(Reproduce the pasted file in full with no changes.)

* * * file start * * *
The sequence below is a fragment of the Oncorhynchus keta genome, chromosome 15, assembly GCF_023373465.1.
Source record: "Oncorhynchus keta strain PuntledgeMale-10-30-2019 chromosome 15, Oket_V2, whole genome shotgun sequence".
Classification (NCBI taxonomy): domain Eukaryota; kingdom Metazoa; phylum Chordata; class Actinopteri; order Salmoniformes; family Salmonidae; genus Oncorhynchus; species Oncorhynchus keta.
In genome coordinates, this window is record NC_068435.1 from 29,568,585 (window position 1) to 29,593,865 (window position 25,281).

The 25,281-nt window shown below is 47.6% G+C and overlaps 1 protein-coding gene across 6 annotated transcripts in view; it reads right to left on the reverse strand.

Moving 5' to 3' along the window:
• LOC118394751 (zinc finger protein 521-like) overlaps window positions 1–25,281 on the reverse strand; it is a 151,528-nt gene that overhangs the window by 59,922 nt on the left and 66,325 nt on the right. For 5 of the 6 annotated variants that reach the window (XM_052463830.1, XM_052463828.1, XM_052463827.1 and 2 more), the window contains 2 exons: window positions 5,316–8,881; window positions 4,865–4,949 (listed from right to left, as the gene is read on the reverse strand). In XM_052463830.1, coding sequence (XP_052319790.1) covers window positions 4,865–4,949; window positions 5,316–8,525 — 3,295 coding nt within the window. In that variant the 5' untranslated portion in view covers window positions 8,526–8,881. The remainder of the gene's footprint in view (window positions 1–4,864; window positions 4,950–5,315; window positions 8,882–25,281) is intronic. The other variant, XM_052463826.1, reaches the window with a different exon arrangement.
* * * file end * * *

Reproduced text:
The sequence below is a fragment of the Oncorhynchus keta genome, chromosome 15, assembly GCF_023373465.1.
Source record: "Oncorhynchus keta strain PuntledgeMale-10-30-2019 chromosome 15, Oket_V2, whole genome shotgun sequence".
Classification (NCBI taxonomy): domain Eukaryota; kingdom Metazoa; phylum Chordata; class Actinopteri; order Salmoniformes; family Salmonidae; genus Oncorhynchus; species Oncorhynchus keta.
In genome coordinates, this window is record NC_068435.1 from 29,568,585 (window position 1) to 29,593,865 (window position 25,281).

The 25,281-nt window shown below is 47.6% G+C and overlaps 1 protein-coding gene across 6 annotated transcripts in view; it reads right to left on the reverse strand.

Moving 5' to 3' along the window:
• LOC118394751 (zinc finger protein 521-like) overlaps window positions 1–25,281 on the reverse strand; it is a 151,528-nt gene that overhangs the window by 59,922 nt on the left and 66,325 nt on the right. For 5 of the 6 annotated variants that reach the window (XM_052463830.1, XM_052463828.1, XM_052463827.1 and 2 more), the window contains 2 exons: window positions 5,316–8,881; window positions 4,865–4,949 (listed from right to left, as the gene is read on the reverse strand). In XM_052463830.1, coding sequence (XP_052319790.1) covers window positions 4,865–4,949; window positions 5,316–8,525 — 3,295 coding nt within the window. In that variant the 5' untranslated portion in view covers window positions 8,526–8,881. The remainder of the gene's footprint in view (window positions 1–4,864; window positions 4,950–5,315; window positions 8,882–25,281) is intronic. The other variant, XM_052463826.1, reaches the window with a different exon arrangement.